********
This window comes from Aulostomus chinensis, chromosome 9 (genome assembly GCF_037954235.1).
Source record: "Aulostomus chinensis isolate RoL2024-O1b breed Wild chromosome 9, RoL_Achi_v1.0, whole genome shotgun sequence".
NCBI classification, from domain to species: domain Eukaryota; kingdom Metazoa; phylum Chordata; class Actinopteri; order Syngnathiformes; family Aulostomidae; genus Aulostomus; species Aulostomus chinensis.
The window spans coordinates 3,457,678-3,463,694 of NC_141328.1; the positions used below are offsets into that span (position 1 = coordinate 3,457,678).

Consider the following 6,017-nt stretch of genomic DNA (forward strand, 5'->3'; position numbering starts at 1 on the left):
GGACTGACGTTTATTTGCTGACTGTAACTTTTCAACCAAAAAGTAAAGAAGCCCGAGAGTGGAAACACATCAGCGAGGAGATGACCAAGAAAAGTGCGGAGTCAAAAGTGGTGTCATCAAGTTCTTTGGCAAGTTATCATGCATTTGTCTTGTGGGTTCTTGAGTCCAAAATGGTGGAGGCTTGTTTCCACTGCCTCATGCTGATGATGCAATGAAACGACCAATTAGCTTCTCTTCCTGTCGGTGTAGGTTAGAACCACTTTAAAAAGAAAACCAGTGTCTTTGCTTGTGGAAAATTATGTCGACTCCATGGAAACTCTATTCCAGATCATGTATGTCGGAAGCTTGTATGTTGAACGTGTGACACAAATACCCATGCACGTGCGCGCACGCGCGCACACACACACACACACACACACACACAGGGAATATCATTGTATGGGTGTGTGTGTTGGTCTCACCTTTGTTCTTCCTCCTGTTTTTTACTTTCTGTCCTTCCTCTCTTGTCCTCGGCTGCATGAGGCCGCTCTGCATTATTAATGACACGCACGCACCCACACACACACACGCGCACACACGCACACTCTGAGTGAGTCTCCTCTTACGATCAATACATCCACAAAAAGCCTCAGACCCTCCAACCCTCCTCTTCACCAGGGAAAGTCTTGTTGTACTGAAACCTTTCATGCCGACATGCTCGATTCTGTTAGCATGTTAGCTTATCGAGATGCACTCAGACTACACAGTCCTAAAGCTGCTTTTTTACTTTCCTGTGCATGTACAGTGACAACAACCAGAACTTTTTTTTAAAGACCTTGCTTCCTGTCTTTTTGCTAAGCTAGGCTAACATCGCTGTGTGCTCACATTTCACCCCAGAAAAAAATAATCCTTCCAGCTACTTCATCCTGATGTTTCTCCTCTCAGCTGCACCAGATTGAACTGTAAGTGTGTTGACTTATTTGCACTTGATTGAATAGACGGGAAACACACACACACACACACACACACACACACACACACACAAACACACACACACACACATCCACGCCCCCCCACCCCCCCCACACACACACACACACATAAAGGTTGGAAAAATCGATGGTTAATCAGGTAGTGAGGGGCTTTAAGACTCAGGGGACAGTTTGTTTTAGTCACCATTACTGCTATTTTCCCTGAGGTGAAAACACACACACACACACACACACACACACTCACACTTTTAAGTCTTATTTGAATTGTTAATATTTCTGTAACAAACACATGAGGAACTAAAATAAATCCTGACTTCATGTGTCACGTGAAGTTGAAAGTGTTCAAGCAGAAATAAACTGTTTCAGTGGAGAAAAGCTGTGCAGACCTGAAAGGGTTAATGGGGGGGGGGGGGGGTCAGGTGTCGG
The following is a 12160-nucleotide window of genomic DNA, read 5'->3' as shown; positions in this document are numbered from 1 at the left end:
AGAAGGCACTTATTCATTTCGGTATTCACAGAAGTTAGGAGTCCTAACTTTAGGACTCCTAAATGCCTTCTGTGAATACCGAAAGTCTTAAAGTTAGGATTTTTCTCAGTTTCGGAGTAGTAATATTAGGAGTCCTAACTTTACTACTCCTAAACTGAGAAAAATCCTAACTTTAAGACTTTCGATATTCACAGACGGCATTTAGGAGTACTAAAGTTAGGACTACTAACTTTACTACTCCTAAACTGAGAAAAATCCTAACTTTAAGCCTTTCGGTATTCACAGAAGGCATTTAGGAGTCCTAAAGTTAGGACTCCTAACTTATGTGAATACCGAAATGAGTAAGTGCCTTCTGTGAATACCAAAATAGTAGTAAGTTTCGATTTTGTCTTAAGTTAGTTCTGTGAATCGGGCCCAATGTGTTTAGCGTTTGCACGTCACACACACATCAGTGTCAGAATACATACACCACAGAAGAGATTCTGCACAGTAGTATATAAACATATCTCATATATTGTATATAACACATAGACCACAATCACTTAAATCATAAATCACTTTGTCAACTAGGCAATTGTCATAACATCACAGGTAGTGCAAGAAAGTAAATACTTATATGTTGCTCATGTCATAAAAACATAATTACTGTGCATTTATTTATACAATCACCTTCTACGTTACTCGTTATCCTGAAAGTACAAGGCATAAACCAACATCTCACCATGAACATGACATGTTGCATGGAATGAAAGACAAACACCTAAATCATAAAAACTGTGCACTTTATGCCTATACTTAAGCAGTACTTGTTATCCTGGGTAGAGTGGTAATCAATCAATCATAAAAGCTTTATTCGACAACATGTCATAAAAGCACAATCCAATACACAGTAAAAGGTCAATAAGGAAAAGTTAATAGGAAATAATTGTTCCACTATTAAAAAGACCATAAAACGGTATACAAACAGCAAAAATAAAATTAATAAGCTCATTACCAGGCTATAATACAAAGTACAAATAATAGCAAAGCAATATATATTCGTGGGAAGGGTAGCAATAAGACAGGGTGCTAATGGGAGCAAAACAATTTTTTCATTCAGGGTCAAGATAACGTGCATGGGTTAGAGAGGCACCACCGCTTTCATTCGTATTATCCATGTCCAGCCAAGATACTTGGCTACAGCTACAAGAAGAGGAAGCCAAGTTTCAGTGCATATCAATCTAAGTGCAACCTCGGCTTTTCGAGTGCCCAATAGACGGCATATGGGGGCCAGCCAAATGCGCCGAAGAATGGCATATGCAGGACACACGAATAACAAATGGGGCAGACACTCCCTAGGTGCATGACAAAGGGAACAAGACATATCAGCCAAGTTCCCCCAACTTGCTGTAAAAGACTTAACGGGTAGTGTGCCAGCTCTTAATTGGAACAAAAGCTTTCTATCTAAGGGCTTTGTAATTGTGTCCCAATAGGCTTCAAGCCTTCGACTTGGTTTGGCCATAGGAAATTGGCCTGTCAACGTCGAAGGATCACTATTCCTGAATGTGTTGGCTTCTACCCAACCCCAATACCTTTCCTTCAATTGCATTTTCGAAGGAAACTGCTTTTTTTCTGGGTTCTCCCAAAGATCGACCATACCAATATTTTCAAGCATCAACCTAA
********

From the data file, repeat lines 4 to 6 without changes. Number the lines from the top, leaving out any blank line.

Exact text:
The window spans coordinates 3,457,678-3,463,694 of NC_141328.1; the positions used below are offsets into that span (position 1 = coordinate 3,457,678).

Consider the following 6,017-nt stretch of genomic DNA (forward strand, 5'->3'; position numbering starts at 1 on the left):
GGACTGACGTTTATTTGCTGACTGTAACTTTTCAACCAAAAAGTAAAGAAGCCCGAGAGTGGAAACACATCAGCGAGGAGATGACCAAGAAAAGTGCGGAGTCAAAAGTGGTGTCATCAAGTTCTTTGGCAAGTTATCATGCATTTGTCTTGTGGGTTCTTGAGTCCAAAATGGTGGAGGCTTGTTTCCACTGCCTCATGCTGATGATGCAATGAAACGACCAATTAGCTTCTCTTCCTGTCGGTGTAGGTTAGAACCACTTTAAAAAGAAAACCAGTGTCTTTGCTTGTGGAAAATTATGTCGACTCCATGGAAACTCTATTCCAGATCATGTATGTCGGAAGCTTGTATGTTGAACGTGTGACACAAATACCCATGCACGTGCGCGCACGCGCGCACACACACACACACACACACACACACAGGGAATATCATTGTATGGGTGTGTGTGTTGGTCTCACCTTTGTTCTTCCTCCTGTTTTTTACTTTCTGTCCTTCCTCTCTTGTCCTCGGCTGCATGAGGCCGCTCTGCATTATTAATGACACGCACGCACCCACACACACACACGCGCACACACGCACACTCTGAGTGAGTCTCCTCTTACGATCAATACATCCACAAAAAGCCTCAGACCCTCCAACCCTCCTCTTCACCAGGGAAAGTCTTGTTGTACTGAAACCTTTCATGCCGACATGCTCGATTCTGTTAGCATGTTAGCTTATCGAGATGCACTCAGACTACACAGTCCTAAAGCTGCTTTTTTACTTTCCTGTGCATGTACAGTGACAACAACCAGAACTTTTTTTTAAAGACCTTGCTTCCTGTCTTTTTGCTAAGCTAGGCTAACATCGCTGTGTGCTCACATTTCACCCCAGAAAAAAATAATCCTTCCAGCTACTTCATCCTGATGTTTCTCCTCTCAGCTGCACCAGATTGAACTGTAAGTGTGTTGACTTATTTGCACTTGATTGAATAGACGGGAAACACACACACACACACACACACACACACACACACACACAAACACACACACACACACATCCACGCCCCCCCACCCCCCCCACACACACACACACACATAAAGGTTGGAAAAATCGATGGTTAATCAGGTAGTGAGGGGCTTTAAGACTCAGGGGACAGTTTGTTTTAGTCACCATTACTGCTATTTTCCCTGAGGTGAAAACACACACACACACACACACACACACACTCACACTTTTAAGTCTTATTTGAATTGTTAATATTTCTGTAACAAACACATGAGGAACTAAAATAAATCCTGACTTCATGTGTCACGTGAAGTTGAAAGTGTTCAAGCAGAAATAAACTGTTTCAGTGGAGAAAAGCTGTGCAGACCTGAAAGGGTTAATGGGGGGGGGGGGGGGTCAGGTGTCGG